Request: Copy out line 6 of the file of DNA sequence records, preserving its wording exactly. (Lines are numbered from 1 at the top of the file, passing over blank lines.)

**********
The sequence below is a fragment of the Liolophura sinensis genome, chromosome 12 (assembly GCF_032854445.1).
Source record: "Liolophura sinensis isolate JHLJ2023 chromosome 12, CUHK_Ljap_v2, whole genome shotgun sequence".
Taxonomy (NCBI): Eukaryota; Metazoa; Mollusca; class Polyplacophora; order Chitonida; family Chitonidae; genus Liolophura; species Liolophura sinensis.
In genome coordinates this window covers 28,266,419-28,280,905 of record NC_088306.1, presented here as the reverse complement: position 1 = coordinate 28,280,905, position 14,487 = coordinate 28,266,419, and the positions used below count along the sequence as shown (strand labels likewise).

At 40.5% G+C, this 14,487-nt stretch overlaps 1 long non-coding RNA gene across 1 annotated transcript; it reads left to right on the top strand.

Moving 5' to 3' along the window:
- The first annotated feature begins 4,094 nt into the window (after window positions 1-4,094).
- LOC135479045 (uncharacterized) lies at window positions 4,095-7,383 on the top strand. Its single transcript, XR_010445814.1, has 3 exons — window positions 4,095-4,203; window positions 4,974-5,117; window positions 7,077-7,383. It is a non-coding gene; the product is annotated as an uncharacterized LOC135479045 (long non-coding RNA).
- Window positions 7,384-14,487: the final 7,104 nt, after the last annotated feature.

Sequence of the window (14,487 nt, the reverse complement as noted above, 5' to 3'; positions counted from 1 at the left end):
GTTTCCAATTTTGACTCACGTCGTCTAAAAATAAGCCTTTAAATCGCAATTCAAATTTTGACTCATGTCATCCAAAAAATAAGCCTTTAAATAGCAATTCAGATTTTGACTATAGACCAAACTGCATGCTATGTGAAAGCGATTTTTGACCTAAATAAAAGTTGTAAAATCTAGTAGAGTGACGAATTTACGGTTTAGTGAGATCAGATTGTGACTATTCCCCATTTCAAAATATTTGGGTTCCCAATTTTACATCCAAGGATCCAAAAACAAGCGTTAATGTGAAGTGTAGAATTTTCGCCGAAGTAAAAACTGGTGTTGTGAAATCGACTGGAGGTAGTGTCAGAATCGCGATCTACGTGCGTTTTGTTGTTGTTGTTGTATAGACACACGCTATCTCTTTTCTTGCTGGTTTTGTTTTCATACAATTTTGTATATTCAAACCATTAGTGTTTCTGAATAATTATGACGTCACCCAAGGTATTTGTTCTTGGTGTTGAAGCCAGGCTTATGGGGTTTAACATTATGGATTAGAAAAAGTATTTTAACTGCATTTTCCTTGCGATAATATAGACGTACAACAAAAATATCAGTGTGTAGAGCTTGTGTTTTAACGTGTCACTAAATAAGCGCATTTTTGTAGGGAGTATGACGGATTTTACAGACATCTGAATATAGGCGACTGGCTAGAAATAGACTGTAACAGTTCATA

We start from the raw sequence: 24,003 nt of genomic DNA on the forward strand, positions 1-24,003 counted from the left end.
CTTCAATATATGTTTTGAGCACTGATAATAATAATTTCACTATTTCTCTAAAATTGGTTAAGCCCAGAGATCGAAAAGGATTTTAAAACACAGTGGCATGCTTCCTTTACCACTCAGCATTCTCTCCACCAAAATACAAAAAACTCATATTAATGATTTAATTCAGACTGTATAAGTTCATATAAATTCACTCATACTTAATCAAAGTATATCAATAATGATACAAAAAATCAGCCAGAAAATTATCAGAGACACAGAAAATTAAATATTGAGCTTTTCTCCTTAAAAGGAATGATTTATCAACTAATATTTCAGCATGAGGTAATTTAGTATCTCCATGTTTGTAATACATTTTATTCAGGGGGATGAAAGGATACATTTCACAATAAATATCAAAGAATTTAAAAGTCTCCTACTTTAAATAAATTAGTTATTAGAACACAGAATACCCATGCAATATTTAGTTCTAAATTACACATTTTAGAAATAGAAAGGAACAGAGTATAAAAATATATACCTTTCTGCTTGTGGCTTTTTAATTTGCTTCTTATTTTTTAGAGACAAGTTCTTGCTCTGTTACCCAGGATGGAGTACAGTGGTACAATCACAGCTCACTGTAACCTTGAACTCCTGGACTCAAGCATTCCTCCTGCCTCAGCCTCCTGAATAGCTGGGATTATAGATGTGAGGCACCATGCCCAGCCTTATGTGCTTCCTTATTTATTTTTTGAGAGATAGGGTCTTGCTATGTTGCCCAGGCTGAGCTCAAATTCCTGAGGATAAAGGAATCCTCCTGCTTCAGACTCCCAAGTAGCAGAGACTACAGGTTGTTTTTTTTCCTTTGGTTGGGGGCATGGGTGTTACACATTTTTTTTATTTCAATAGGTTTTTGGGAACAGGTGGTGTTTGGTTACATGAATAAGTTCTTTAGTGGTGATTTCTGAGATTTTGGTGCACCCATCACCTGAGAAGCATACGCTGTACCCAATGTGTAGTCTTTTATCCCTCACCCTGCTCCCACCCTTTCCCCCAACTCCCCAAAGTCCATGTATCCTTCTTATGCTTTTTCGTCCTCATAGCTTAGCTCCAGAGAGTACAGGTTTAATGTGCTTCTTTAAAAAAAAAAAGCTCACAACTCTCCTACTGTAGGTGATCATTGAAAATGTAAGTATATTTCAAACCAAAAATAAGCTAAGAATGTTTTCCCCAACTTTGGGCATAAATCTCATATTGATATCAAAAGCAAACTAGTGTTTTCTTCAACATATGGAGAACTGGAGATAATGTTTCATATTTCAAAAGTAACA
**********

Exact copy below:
Moving 5' to 3' along the window: